This soil continues from Easton to Bleak Hill. In the badly draining Marsippospermum flat about 0.5km north of Bleak Hill grew: Marsippospermum gracile, Hebe benthamii (fl), Damnamenia vernicosa (fl), Myosotis capitata, Anisotome antipoda, Pleurophyllum hookeri, Acaena minor and occasional Bulbinella rossii. Saw a mouse in this association. Two large clumps of Polystichum cystostegia were seen half-way between Easton and Bleak Hill just below the ridge on the east side, and this species was seen again on summit of Bleak Hill. From Bleak Hill to Giants Causeway Rostkovia magellanica seen in abundance in damp mossy places in the tussock.
I was impressed by the amount of Pleurophyllum hookeri on the open tops during page 9 our trip today. Thousands of plants, but only a few in flower. Occasionally P. speciosum was seen but only growing in the shelter of rocks. The leaves were often up to 30 cm across. It was usually in flower, with the ray florets whiter than usual. P. criniferum was not seen. Bulbinella rossii occurs only as scattered plants.
The tops could be classified under four headings.
Rocky fell-field with mineral soils in which erosion is obvious.
Marsippospermum areas seen at their best between Bivouac Hill and Stony Peak, and Mt Easton and Bleak Hill.
Carpha areas as on the north slope of Mt. Easton.
Centrolepis bogs, not very frequent, but seen from a distance as striking deepgreen areas.
12 Jan. When we woke the cloud was thick and visibility down to about 30 m. Winds strong and gusty with rain. Remained in tents all day. Fulton and self in one tent, Lin. and John in the other. Cooking inside on my small Primus. So much for my plan to walk the length of the island along the tops. It would be easy in fine weather.
13 Jan. Very stormy night with rain added to the wind, so that by morning we were all fairly damp in the tents. Returned by compass through heavy mist and high winds to Bivouac Hill.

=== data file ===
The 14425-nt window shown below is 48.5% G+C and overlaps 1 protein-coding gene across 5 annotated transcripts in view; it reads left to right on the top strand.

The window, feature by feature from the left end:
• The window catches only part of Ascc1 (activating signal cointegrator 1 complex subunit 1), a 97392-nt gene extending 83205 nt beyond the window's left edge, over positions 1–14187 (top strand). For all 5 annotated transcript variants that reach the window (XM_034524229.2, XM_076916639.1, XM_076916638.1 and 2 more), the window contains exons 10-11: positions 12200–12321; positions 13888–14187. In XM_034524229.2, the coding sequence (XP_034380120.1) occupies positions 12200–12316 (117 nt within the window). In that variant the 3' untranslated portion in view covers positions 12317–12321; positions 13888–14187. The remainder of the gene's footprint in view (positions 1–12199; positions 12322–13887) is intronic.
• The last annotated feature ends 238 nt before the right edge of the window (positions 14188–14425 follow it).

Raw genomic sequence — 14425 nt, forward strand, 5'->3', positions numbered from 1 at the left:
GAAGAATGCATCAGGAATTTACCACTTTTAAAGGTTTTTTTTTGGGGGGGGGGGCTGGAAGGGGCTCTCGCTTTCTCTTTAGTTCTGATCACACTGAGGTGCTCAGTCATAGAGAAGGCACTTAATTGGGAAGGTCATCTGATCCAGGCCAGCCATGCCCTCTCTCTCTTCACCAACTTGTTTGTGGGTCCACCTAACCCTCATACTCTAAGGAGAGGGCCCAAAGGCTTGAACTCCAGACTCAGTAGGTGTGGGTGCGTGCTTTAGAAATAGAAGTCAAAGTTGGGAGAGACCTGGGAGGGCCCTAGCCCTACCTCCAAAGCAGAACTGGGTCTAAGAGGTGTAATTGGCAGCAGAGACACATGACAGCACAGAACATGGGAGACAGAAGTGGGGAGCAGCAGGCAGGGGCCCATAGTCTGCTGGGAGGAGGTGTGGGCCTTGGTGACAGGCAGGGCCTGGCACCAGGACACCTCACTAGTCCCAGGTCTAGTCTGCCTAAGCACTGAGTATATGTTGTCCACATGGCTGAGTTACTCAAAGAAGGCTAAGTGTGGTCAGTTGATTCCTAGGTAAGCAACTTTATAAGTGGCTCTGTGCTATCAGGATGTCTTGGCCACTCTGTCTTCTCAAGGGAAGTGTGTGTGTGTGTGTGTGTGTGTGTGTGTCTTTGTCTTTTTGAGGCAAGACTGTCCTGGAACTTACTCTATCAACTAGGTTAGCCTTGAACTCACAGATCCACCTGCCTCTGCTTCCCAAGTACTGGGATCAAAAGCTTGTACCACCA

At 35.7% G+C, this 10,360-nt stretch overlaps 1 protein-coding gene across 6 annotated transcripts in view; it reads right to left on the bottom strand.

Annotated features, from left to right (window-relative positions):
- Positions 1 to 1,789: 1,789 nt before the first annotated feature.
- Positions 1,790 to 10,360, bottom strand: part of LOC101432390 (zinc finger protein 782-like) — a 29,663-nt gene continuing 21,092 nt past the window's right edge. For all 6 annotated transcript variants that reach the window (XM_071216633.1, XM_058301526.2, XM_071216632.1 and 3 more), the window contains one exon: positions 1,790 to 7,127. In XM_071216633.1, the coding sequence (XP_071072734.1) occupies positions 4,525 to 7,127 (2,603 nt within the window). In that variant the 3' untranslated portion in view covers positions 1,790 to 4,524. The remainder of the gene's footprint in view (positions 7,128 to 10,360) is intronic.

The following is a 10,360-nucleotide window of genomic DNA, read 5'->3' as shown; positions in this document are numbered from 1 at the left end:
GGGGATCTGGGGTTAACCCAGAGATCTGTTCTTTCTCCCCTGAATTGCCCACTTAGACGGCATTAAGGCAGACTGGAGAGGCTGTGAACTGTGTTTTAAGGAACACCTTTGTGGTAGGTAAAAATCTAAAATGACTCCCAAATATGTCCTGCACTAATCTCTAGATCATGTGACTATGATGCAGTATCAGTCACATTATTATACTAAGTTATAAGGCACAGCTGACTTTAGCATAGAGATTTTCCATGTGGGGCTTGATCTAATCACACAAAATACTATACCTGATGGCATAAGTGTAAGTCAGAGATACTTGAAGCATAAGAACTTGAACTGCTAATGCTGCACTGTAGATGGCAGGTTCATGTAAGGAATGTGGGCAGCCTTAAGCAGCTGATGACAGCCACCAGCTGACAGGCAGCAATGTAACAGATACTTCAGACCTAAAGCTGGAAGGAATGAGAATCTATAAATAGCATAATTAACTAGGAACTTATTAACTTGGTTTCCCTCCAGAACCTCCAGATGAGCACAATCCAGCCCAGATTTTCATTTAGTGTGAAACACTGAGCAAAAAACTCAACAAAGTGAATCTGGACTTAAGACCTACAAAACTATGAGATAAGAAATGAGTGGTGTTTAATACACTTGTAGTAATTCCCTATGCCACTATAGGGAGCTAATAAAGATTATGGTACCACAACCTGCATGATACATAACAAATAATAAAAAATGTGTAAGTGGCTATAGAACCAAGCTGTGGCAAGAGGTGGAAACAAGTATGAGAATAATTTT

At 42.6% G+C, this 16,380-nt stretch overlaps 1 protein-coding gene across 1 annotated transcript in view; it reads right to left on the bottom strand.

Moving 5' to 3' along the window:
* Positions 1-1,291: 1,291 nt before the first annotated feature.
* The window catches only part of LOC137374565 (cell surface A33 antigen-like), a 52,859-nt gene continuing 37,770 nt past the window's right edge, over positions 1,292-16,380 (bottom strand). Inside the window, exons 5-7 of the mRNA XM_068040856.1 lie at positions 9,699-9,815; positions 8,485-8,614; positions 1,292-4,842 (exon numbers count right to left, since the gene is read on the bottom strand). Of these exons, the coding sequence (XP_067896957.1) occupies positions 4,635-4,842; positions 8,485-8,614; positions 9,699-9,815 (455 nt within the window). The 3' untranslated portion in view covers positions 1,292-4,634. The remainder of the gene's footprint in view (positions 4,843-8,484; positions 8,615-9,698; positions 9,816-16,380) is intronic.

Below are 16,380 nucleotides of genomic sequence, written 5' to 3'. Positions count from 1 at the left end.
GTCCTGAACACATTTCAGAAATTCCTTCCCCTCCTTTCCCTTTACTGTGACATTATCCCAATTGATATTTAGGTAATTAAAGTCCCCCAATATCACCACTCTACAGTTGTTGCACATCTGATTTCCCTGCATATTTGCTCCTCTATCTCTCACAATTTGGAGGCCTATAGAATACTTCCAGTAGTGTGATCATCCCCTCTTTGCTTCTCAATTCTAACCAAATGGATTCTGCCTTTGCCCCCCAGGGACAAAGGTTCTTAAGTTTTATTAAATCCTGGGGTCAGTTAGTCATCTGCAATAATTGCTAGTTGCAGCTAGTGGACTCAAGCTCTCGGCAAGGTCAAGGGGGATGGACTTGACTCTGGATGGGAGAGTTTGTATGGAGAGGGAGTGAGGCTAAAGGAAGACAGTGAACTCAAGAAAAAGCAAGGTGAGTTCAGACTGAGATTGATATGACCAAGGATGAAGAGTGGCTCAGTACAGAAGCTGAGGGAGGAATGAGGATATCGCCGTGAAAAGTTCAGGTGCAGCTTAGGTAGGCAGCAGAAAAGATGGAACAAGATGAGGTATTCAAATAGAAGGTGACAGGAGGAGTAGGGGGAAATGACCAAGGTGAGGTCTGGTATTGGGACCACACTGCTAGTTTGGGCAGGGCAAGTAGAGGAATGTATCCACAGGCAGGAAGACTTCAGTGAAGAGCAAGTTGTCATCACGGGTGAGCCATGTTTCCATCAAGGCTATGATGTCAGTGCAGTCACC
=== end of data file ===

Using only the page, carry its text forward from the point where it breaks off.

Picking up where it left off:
14 Jan. Still dense mist and rain when we woke. Tent getting a little damp.
15 Jan. Still dense mist and rain. Impossible to do any work. We just lie in the tents and keep as dry and warm as possible. At 1.30 the mist cleared below us and we could see as far as Ranui Cove. But the ridge above remained in fog and in half an hour the weather closed in again. We made a brief trip to the saddle but high winds and fog made progress down the western slopes impossible. Collected some specimens and returned. Cooked dinner in the tent and dried out a little.
16 Jan. Still dense mist and rain. Very frustrating as I want to see the Hooker Hills. At 3.45p.m. the cloud began to clear and by about 4.30 Stony Peak was visible and down to Ranui Cove. In the tussock near the bivouac grow Coprosma ciliata, Hebe benthamii, Polystichum vestitum, Helichrysum bellidioides, Aporostylis bifolia, Corybas trilobus, Astelia linearis (fruit being eaten by pipit), Epilobium pedunculare, E. confertifolium. One Anisotome latifolia seen (on dyke near bivouac).
17 Jan. Fine day. Went with Fulton Fisher along tops to the north. On the summit of Bivouac Hill Marsippospermum is dominant, with Damnamenia vernicosa, Abrotanella spathulata, Ranunculus pinguis, Hebe benthamii, Pleurophyllum hookeri and occasional Phyllachne clavigera. At the head of Grey Duck valley is a scree of flat schist-like rocks in which plants are very uncommon. Of the few seen Bulbinella rossii is the most frequent. Also present are Colobanthus hookeri, Damnamenia vernicosa and Anisotome (sp. not noted). Near the North Harbour Trig there is no Pleurophyllum hookeri in the fell-field. D. vernicosa is most frequent followed by Centrolepis pallida, with Phyllachne clavigera, Carpha alpina, Ranunculus pinguis and gentians dotted about. In mud patches is Juncus scheuchzerioides. In the saddle between the North Harbour Trig and Mt Hooker at about 330 m is the highest area of Oreobolus pectinatus that I have seen in a definite association. Associated with the Oreobolus cushions are Astelia linearis, Carpha alpina and Centrolepis pallida with occasional gentians and very occasional Damnamenia vernicosa. Scattered over the surface are Chionochloa tussocks and stunted Dracophyllum longifolium. Tussock-grassland reaches almost to the summit of Mt Hooker (437 m). At the summit is a small area of rocks with Damnamenia vernicosa. Saw one Pleurophyllum criniferum (fl) on summit in a rock crevice but no P. speciosum seen. P. hookeri on rocks a little lower down to the west.page 10